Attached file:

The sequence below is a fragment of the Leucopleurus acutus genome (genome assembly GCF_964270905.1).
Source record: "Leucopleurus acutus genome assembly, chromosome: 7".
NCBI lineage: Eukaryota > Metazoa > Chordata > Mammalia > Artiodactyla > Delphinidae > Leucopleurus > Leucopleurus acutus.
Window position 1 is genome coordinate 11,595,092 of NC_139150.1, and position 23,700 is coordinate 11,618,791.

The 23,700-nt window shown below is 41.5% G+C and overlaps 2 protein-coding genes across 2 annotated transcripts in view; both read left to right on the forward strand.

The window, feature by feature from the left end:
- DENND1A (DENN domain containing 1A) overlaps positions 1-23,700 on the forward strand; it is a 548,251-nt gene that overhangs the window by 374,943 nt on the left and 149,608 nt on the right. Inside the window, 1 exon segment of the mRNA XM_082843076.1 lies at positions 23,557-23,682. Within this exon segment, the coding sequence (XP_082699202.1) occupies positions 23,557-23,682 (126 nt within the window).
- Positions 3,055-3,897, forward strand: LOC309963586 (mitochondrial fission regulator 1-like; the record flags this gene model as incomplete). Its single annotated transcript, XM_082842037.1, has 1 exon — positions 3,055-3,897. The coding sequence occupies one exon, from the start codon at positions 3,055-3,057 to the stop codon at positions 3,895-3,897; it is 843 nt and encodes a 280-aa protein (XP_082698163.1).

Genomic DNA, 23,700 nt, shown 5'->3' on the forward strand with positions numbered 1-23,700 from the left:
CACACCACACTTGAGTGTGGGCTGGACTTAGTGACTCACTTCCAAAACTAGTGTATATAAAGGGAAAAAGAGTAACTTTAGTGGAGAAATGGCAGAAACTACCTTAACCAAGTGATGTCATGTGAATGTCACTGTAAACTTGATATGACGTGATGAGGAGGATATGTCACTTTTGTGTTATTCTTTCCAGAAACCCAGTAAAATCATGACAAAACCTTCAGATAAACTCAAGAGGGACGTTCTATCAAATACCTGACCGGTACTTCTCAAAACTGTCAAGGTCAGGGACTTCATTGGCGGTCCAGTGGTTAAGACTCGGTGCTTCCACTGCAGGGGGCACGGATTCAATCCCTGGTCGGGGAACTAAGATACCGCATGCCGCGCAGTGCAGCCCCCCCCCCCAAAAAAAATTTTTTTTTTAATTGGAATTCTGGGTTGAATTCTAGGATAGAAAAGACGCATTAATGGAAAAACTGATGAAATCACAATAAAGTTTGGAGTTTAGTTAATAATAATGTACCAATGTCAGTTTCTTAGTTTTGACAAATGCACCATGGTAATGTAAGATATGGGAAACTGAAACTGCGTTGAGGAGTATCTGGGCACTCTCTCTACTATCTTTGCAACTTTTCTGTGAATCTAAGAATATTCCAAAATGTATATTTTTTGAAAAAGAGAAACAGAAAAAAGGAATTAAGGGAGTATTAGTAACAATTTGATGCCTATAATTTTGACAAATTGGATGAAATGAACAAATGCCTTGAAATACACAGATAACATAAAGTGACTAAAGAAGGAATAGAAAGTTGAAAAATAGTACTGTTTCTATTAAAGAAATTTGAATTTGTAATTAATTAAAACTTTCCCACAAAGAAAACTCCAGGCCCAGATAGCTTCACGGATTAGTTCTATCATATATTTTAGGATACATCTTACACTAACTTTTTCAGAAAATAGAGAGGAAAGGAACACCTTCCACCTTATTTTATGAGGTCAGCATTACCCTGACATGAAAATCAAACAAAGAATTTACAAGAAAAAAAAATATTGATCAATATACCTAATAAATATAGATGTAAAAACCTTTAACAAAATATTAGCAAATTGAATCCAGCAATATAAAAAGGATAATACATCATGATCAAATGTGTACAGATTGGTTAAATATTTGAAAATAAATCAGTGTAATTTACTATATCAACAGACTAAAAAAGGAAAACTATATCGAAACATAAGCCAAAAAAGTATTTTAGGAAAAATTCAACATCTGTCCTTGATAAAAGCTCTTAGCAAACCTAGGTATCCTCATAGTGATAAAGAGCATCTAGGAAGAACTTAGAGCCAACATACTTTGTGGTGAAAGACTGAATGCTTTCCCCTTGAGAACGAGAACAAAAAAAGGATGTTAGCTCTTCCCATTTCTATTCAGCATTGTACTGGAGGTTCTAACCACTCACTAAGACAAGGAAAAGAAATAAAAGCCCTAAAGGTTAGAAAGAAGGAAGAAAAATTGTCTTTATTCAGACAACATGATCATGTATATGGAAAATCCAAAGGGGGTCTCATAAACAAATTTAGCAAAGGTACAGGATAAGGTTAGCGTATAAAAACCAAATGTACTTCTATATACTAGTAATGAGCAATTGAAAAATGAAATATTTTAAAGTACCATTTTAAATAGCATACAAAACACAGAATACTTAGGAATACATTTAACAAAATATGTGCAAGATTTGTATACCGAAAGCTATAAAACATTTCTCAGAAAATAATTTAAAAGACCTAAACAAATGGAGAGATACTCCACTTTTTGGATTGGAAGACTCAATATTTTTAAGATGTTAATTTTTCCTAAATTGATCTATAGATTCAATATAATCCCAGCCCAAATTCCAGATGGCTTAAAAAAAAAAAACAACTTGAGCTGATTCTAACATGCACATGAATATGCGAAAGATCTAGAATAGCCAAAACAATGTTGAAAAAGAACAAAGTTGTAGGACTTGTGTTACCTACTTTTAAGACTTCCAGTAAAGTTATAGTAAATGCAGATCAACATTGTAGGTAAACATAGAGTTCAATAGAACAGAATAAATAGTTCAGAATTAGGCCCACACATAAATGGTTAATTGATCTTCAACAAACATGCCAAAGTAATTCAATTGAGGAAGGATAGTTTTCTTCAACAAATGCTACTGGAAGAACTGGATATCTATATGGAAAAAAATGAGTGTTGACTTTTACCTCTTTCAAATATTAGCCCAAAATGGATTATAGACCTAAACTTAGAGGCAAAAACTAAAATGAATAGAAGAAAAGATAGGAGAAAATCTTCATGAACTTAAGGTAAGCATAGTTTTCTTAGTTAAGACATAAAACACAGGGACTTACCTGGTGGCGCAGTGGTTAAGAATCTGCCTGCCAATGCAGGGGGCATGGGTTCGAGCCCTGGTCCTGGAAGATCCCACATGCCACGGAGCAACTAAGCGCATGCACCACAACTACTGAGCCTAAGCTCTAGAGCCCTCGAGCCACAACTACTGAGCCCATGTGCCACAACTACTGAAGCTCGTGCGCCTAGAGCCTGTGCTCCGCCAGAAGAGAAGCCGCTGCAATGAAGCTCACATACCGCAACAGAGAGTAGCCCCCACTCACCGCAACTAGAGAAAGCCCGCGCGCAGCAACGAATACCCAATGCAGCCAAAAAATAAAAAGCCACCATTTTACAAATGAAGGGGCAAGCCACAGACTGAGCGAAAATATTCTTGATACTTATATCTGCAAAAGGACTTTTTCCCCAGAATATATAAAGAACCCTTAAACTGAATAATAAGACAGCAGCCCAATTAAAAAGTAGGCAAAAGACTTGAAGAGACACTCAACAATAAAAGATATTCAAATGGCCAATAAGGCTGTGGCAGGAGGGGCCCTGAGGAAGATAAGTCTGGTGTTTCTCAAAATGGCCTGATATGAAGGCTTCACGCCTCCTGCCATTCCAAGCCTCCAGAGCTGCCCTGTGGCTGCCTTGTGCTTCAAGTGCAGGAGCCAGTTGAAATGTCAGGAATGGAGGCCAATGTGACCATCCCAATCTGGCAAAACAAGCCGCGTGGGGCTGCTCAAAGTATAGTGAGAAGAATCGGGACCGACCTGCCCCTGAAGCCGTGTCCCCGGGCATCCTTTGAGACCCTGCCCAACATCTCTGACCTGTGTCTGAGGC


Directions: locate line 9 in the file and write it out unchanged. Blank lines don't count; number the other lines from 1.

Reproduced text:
Genomic DNA, 23,700 nt, shown 5'->3' on the forward strand with positions numbered 1-23,700 from the left: